Tai Chi Winter Training



The shorter days compel us to slow down somewhat! In oriental terms, Winter relates to the water element and associated organs being the kidneys and bladder – regulating our internal fluid balance including our blood pressure. In Winter it is natural to seek shelter, to enjoy our home environment, family and friends and to seek the comfort of the fireside.



Winter also relates to storage and living off the fruits of our achievements.

The creative mind will focus on the vital element of water and it’s energies in all its varied forms from snowflakes to ice, steam to ocean tides.

In winter the earth lies fallow; nature appears frozen and dead. In this deep stillness of nature, winter calls us to look into our depths, to reconnect to our inner being, to befriend the darkness within us and around us.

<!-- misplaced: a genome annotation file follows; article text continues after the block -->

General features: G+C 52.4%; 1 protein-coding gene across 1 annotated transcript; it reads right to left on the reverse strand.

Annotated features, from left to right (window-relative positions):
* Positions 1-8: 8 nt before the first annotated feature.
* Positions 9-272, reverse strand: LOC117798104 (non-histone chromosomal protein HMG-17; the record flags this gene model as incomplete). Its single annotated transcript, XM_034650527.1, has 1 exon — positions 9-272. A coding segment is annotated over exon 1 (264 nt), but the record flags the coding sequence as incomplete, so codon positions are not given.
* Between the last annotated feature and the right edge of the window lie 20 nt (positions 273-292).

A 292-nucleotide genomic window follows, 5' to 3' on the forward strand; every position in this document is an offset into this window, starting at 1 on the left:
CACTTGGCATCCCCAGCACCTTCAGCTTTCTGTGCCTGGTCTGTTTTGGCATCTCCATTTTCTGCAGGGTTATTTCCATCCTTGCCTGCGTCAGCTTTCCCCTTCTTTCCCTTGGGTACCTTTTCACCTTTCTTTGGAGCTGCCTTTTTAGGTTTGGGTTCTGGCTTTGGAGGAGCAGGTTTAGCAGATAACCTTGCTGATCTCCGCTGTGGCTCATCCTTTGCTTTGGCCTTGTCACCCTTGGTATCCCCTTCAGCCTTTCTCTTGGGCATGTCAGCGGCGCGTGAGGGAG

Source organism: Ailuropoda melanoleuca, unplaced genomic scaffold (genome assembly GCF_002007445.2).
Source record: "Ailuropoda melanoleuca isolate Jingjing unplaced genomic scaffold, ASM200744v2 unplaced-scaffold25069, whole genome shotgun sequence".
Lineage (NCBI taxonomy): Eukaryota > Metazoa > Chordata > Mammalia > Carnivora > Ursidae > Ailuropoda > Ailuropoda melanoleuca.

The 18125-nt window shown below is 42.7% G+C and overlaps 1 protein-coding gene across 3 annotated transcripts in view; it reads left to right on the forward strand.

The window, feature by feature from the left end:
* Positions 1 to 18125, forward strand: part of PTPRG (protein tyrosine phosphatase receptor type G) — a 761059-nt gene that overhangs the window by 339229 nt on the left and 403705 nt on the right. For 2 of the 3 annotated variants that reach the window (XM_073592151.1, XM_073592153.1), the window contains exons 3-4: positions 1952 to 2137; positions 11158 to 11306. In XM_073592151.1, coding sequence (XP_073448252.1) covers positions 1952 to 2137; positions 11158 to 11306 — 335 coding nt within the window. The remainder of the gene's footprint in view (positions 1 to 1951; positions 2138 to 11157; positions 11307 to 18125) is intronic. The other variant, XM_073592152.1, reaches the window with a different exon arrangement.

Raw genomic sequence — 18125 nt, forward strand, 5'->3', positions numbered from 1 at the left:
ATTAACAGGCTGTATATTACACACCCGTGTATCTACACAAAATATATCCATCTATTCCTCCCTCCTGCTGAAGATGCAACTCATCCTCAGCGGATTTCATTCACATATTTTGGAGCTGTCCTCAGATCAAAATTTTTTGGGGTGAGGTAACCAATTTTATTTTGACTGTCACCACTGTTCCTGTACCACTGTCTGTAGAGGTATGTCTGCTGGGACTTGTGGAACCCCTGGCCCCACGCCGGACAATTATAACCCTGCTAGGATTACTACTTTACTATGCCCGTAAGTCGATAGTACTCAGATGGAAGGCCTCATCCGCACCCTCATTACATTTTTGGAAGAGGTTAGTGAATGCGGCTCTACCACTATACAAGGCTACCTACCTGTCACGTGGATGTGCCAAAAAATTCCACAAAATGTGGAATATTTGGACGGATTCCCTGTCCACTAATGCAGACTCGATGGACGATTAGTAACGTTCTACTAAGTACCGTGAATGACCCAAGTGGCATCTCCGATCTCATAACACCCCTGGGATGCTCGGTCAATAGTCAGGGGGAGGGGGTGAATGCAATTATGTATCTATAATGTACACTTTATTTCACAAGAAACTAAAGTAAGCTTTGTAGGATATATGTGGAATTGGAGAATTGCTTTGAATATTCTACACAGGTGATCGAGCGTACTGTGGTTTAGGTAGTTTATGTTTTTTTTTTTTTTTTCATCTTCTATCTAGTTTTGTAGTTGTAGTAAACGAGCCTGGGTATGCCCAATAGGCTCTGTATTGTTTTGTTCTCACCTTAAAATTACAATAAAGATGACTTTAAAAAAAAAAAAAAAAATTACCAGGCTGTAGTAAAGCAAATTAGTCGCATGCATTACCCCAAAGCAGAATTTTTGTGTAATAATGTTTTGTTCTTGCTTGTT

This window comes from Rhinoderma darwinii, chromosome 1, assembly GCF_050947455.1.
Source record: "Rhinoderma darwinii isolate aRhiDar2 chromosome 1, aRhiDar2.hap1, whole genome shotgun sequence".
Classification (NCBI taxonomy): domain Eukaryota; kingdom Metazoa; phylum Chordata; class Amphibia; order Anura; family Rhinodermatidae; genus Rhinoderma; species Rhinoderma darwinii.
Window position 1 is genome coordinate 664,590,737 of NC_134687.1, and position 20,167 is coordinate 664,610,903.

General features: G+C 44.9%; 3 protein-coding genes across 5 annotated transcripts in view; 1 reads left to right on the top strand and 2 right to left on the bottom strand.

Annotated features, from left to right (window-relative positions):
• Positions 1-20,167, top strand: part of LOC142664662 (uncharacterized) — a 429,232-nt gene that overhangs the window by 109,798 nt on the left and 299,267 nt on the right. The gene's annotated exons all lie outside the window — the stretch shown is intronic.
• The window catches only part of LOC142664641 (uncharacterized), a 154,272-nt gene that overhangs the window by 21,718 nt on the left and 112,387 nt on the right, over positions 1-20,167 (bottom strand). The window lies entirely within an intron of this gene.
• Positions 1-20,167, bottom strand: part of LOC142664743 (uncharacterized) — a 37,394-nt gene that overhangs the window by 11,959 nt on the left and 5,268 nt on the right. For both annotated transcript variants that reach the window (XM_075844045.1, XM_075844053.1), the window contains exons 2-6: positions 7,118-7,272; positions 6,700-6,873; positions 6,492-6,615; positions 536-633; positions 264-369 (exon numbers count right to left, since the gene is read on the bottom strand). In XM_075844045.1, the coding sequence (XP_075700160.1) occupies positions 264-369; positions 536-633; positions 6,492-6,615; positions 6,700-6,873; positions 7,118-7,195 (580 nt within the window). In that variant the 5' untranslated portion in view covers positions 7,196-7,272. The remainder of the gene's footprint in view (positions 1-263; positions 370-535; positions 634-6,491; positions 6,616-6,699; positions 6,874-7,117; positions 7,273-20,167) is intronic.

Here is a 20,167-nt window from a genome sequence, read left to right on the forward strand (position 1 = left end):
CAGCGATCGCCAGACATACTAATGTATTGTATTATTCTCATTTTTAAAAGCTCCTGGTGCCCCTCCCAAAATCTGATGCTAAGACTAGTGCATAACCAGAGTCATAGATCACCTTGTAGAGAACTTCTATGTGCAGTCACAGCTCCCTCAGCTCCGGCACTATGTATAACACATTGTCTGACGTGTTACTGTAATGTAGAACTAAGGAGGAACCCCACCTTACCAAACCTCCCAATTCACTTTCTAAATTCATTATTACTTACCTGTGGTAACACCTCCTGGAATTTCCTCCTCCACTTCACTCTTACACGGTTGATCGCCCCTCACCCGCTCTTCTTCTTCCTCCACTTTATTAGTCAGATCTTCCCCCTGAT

A time for reflection, contemplation and learning from our experiences – a time to rest and renew our energies.
With this in mind it is unfortunate that some people regard Winter as a kind of ‘enemy’ to be overcome with holidays in the sun, the use of sunbeds, alcohol and late nights, when indeed fighting against the natural inclinations that this season encourages can cause upset in the body’s chemistry and as such, many ailments are brought about by refusing to slow down or protect and nourish ourselves appropriately.

The flavour associated with water and the winter season is salt – for nourishing, rich warming meals to maintain body weight and energy.In Winter we need to warm and nourish the yang energies of the body particularly in the early part of the day – a hot breakfast can help to ward off all manner of ailments.



Our Tai Chi practice on a cold winters day outside may need to speed up after a while and include dynamic breathing techniques. Enjoy kicks and punches (energising the adrenal glands) and get those calf muscles working with low dynamic stances! Try our Tai Chi and Qigong exercises outside – the difference is amazing and it really is worth the effort…enjoy!